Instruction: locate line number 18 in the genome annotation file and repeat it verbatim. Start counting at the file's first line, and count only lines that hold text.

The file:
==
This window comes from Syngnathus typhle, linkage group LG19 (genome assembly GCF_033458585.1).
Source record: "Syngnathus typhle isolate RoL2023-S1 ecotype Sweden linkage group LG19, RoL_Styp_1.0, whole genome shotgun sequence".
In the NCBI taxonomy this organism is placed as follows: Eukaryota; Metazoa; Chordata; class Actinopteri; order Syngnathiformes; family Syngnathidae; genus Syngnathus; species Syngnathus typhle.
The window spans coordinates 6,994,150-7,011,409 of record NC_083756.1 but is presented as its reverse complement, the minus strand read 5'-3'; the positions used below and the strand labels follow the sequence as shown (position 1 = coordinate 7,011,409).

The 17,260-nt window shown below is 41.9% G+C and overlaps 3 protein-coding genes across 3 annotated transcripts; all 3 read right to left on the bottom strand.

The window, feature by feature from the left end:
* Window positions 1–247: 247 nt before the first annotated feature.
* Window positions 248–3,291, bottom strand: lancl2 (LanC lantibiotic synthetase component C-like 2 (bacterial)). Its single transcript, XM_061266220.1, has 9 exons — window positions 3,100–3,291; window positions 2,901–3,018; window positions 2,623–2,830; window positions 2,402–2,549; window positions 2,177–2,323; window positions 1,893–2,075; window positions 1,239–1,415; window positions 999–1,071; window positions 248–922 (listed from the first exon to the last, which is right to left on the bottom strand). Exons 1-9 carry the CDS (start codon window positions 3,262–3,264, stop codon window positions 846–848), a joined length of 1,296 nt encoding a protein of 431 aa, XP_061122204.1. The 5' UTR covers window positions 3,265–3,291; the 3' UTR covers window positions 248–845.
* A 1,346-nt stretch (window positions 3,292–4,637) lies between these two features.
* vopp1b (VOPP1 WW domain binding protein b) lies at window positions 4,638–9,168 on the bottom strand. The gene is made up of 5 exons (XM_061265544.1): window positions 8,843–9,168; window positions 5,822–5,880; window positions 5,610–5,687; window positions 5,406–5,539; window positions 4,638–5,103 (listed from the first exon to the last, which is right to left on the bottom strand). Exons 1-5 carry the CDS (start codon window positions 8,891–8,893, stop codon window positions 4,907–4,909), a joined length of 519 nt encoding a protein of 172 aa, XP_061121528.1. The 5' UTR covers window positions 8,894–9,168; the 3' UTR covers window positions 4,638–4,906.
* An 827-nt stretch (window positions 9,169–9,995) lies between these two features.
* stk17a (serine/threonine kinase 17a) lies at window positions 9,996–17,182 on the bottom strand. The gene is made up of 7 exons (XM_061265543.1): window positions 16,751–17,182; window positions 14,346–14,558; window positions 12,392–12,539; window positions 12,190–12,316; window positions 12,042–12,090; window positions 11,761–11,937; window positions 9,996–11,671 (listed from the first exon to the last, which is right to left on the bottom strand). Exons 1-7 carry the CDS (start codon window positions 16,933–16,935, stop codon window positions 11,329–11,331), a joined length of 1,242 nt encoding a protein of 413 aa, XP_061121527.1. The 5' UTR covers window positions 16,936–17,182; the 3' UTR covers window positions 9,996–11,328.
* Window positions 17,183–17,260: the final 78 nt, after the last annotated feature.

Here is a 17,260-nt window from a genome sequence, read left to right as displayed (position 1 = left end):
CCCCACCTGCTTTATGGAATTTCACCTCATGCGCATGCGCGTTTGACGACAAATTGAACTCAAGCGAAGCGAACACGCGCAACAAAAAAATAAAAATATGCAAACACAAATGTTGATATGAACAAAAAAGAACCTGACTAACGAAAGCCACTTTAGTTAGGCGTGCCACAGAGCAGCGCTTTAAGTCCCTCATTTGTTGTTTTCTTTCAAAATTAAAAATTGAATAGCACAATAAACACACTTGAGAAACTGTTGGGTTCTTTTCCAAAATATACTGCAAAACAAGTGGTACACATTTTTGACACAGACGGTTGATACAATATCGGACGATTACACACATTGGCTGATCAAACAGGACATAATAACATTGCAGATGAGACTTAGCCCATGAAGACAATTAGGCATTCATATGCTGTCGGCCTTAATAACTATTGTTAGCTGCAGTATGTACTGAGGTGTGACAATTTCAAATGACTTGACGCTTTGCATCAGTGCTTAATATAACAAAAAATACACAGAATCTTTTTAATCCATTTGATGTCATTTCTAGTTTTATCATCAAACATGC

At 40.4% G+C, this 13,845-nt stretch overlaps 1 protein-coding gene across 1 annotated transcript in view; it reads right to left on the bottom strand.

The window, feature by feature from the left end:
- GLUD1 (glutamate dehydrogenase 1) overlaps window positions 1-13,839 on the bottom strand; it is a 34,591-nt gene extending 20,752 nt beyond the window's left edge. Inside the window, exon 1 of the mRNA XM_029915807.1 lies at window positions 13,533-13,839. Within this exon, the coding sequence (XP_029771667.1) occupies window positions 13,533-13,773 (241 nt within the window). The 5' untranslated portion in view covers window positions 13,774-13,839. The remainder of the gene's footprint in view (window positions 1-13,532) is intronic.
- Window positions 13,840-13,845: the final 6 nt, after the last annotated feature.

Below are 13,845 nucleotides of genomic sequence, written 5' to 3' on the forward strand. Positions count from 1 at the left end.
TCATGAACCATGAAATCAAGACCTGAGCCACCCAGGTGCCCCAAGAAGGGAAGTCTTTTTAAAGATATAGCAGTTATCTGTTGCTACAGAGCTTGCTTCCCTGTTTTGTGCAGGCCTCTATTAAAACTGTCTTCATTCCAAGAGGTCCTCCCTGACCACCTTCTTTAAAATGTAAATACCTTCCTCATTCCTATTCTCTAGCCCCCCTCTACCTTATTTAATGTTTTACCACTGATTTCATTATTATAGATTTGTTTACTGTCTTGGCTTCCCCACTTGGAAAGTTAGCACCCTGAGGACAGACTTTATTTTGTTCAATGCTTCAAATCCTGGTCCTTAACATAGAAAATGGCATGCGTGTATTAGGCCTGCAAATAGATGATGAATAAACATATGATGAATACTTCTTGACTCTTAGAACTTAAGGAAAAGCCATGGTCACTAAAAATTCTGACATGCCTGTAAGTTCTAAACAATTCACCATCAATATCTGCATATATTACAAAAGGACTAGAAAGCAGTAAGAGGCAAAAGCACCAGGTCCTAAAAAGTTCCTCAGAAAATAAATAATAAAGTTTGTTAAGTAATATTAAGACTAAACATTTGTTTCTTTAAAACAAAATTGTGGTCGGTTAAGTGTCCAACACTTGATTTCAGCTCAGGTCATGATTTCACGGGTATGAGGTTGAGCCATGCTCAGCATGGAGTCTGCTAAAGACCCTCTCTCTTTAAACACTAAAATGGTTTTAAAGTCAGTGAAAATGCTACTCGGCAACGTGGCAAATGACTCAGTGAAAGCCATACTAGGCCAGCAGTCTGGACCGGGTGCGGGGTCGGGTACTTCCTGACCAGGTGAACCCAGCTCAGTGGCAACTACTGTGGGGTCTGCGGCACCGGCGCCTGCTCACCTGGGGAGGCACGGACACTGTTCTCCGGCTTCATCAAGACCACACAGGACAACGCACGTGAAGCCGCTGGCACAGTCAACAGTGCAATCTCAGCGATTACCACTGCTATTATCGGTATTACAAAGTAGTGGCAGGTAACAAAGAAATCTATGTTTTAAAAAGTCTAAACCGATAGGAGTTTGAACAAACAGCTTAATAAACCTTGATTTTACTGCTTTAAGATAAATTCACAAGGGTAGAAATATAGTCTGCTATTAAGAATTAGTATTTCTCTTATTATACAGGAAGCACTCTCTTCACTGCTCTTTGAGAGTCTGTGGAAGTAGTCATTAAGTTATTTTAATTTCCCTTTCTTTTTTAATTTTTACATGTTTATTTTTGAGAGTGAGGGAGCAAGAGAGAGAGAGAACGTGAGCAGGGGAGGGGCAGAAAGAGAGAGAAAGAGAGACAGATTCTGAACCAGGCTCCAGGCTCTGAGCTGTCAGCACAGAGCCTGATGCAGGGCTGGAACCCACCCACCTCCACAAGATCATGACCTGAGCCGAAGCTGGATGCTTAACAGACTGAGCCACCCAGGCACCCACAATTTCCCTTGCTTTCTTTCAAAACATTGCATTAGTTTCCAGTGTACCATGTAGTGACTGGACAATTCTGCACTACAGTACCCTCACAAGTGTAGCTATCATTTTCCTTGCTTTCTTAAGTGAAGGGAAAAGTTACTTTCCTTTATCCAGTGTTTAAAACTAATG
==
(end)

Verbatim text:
- GLUD1 (glutamate dehydrogenase 1) overlaps window positions 1-13,839 on the bottom strand; it is a 34,591-nt gene extending 20,752 nt beyond the window's left edge. Inside the window, exon 1 of the mRNA XM_029915807.1 lies at window positions 13,533-13,839. Within this exon, the coding sequence (XP_029771667.1) occupies window positions 13,533-13,773 (241 nt within the window). The 5' untranslated portion in view covers window positions 13,774-13,839. The remainder of the gene's footprint in view (window positions 1-13,532) is intronic.